At least judging by its continuing geographic expansion, Pepsi’s joint venture with Starbucks to launch Frappuccino has showed better prospects. But while 65% of volume so far has been the Mocha flavor and only 35% the plain Coffee, Pepsi views the drink as a coffee, not a chocolate, beverage. The limited advertising behind the brand urges consumers to “Open your own Starbucks.”
Dr Pepper/Seven Up has gone considerably further with its national entry, using the licensed Hershey’s name to stake out the number two position behind Yoo-hoo, but it likewise has modest expectations for the segment and is not currently supporting the line with any advertising. Still, the brand indirectly benefits from Hershey’s own hefty spending on its chocolate bars.
“It’s an interesting category, but it’s New Age and all New Age has gone through a maturation,” said associate brand manager Valencia Scott. “We’ve got the best trademark name out there, and we’re gaining on Yoo-hoo.” The addition of 9.5-ounce glass multipack bottles to its existing 11-ounce cans and 15.5-ounce bottles has sparked additional bottler interest, she indicated. Still, for the first five months of 1997, case volume was up a scant 0.6% to 454,000 12-ounce-equivalent cases, with traditional and gasoline convenience stores recording the only gains while other channels, notably groceries, were down.
Even Ferolito, Vultaggio & Sons, whose success with its Arizona line of teas and juices demonstrates that it has a knack for anticipating where consumers’ tastes are going, has pulled back from non-carbonated chocolates, dropping the Arizona Cowboy Style Chocolate Flavored Drink that was one of the stars of InterBev 94.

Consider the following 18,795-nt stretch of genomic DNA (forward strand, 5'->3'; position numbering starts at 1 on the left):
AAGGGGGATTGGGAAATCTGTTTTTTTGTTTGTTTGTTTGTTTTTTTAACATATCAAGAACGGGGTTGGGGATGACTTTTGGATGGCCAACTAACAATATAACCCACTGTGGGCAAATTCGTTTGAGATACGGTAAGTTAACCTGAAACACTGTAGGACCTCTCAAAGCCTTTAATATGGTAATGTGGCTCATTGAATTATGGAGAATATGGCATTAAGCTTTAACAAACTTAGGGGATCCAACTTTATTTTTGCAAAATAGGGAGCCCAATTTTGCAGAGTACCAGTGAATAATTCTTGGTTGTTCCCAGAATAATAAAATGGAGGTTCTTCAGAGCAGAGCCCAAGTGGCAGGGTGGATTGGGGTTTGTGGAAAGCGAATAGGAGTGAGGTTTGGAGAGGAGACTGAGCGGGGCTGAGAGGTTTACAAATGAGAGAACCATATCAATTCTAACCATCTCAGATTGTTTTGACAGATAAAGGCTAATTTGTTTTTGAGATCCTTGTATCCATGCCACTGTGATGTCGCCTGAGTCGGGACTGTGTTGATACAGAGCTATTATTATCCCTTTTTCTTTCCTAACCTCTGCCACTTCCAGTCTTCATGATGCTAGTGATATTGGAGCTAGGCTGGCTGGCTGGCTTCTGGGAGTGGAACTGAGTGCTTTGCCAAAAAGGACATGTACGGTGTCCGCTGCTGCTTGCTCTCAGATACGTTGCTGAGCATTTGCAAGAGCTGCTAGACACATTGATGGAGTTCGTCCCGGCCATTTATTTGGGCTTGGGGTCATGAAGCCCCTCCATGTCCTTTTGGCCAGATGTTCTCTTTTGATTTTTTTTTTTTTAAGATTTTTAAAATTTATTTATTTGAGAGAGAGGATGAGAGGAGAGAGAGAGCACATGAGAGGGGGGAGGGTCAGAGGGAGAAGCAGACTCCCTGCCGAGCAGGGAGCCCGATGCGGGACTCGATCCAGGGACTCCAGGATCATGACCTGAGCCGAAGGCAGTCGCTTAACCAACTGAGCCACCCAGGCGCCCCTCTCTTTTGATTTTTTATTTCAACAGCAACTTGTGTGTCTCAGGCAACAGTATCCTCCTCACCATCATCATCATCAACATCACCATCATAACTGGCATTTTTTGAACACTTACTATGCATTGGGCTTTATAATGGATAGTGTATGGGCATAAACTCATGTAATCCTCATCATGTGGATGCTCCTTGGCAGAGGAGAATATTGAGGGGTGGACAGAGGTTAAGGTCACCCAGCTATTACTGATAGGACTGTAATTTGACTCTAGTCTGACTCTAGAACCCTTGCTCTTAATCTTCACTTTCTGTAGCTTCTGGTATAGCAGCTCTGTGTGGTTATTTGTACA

“Our problem was that it was in a can and people thought it was a tea,” said FV&S co-founder Don Vultaggio. “Plus, it is a small category. At the time, I really believed there was an opportunity for a better taste than a Yoo-hoo knockoff: it looked pretty, tasted great, and didn’t sell too well. In a glass bottle, we would have done better.”
Cost issues were crucial. Yoo-hoo’s aggressive pricing in defending its market, coupled with the high cost of chocolate and the slow, expensive production process meant “there’s no profit in it,” Vultaggio said. Because of those higher costs, FV&S tried to charge $1 more per case than on its regular tea and juice brands, then ate that extra dollar only to find that still wasn’t enough to put a dent in Yoo-hoo three-unit tetrapacks at 99 cents. “Yoo-hoo does a good job defending their territory,” Vultaggio acknowledged.